Anas, Latifa, and I arrived in Marrakesh this afternoon. At the bus station Latifa took a taxi to her family’s place, and Anas and I took a separate taxi back to his apartment. There I met his sister, Jihane. She spent the past week with her aunt in northern Morocco, and she finally returned today. She’s a very talkative girl who speaks English quite well, and she quickly warmed up to me. She doesn’t seem like the type who would take long to warm up to anyone though.
Meanwhile, Anas informed everyone about Latifa. I explained that there was nothing between us, but Sarah, especially, began to tease me about her. She enlisted Jihane’s help to explain to me what kind of girl Latifa is.
“Girls here just want money,” Jihane opined. “All they care is that you have dollars.”
“What about you?” Tired of trying to make them understand that there was nothing going on, I decided to humor her.
“I’m the same!” she declared, much to my surprise. “Sarah, too! We want a man with money.”
The unemotional confession was somehow disheartening.
Anas and I agreed to check out a club later tonight. I wanted to see what kind of club scene there is here in Marrakesh. First we would meet Latifa in Jama al-Fna.
Latifa was upset with us for taking too long to come. Now she had to stay with her family and couldn’t hang out with us. It was just as well. I wasn’t entirely comfortable with her. I didn’t feel that she was being genuine. Then she pulled a surprise on me: Her mother and sister were coming to the square, and she wanted me to meet them. I barely knew the girl, and she wanted me to meet her family. I remained outwardly calm at this piece of news though alarm bells were going off in my head. I realized then that I need to be very careful here. This culture is foreign to me, and it would be too easy for me to find myself trapped.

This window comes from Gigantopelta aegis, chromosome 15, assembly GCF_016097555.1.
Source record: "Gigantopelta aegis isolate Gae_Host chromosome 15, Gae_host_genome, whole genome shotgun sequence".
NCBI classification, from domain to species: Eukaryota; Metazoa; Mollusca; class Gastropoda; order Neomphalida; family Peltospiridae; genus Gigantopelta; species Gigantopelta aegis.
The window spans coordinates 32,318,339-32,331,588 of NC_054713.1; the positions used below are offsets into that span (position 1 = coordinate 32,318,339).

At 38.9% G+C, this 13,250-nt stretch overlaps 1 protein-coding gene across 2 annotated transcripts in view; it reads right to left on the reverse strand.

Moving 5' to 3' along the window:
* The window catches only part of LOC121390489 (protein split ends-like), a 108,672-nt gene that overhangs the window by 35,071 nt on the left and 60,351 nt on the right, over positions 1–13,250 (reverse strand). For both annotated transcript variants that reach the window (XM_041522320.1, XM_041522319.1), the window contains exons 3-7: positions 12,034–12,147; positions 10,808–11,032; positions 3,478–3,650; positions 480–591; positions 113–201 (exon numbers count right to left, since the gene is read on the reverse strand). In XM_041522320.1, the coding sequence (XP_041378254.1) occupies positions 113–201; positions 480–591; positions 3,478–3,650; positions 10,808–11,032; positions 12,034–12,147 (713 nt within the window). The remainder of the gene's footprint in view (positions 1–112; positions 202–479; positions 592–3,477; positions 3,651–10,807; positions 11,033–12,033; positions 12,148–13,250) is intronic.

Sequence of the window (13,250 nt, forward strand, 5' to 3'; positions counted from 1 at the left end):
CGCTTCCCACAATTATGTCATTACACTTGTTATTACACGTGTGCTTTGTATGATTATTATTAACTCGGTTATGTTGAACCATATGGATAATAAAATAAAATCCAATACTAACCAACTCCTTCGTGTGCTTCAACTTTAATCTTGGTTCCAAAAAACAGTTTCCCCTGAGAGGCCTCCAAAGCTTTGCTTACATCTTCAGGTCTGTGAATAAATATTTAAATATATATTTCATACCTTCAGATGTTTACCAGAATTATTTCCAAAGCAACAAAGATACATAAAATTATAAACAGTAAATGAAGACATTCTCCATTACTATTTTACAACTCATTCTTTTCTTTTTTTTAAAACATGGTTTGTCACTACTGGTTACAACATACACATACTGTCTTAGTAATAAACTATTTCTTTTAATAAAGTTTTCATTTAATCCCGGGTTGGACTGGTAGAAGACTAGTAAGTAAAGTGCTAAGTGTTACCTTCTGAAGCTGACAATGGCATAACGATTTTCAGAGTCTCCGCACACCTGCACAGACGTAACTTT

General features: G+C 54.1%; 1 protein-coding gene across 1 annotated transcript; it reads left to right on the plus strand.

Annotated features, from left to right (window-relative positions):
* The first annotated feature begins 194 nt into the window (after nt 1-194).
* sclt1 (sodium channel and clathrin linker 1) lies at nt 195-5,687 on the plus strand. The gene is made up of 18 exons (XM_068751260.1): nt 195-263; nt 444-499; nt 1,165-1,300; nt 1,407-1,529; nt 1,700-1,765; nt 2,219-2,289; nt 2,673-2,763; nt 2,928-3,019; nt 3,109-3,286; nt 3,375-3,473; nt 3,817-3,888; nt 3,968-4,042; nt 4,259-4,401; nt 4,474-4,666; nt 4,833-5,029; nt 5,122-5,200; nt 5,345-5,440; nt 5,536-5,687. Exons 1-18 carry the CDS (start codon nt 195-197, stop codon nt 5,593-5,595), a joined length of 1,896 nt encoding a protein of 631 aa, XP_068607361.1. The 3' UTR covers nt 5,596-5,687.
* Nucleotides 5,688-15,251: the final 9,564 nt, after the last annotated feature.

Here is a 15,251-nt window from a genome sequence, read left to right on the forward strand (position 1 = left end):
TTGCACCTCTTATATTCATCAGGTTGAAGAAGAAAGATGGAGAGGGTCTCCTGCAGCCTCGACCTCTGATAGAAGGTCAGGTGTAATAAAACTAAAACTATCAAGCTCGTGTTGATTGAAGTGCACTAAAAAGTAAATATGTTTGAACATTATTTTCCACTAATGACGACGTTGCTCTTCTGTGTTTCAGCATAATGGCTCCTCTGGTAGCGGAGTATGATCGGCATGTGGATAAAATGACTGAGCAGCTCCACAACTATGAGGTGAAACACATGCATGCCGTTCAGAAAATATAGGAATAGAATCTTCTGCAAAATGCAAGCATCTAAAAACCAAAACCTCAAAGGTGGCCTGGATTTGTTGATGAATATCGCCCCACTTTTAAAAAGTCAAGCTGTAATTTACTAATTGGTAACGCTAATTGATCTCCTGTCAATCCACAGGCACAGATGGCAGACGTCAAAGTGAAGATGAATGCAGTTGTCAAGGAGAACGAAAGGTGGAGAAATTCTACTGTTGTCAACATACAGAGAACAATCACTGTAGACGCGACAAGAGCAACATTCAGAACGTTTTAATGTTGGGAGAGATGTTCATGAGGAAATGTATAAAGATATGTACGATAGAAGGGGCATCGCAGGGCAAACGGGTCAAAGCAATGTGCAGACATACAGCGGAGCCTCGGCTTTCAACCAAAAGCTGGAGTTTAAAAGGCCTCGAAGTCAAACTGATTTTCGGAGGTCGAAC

Anas and I waited while Latifa disappeared into the crowd to find her family. Anas, too, was alarmed at this development, and he did little to allay my apprehension. I assured him that it would be alright. She’s leaving tomorrow morning to return to Casablanca, I reminded him. There’s no way she’s planning a future for us.
Latifa emerged from the crowd with her sisters, mother, and a brother in tow. I said salaam to them and talked for a bit. Their English was limited so our conversation was thankfully brief. As I eyed Latifa’s family, I got the troubling impression that they were sizing me up as a potential suitor for her, but I admit it could have all been in my head. Nonetheless, I was glad to see them leave.
Anas and I killed some time at a cafe in Jama al-Fna. We sat on the second floor from where we had a magnificent view of the square. Unlike Casablanca, Marrakesh retains a rough-around-the-edges feel, which makes it so delightful to explore. Jama al-Fna is the epicenter of Marrakesh, and it beats with a vibrant pulse. The whole square is aglow in a soft orange light. People mill about. Motorcycles, horse carriages, and donkey carts weave through the crowd. A constant drum beat accompanied by a wailing singer — a type of music called ginawa — can be heard above the clatter of the traffic. The rising white smoke enhances the mystical quality of the place.
Anas and I went to a posh night club later tonight. The club is part of a casino. It was very expensive to get in, and refreshments were also tremendously expensive at 100 Dirhams for a glass of soda. Anas and I danced for a bit, but I began to lose interest. It’s really not fun to go stag to a club, especially if you don’t drink. We started to take some pictures, but one of the security guards stopped us and pulled us aside. He demanded that we show him the pictures we took. I obliged, and he ordered that I delete the ones that showed anyone else’s face. I assume they’re very uptight about the security and privacy of their patrons and staff. This incident reminded me of the dichotomy that exists here. As progressive and Western-leaning as Morocco appears in many ways, it must still wrestle with its conservative, Islamic identity.
Anas and I left soon afterwards and found a taxi to take us home.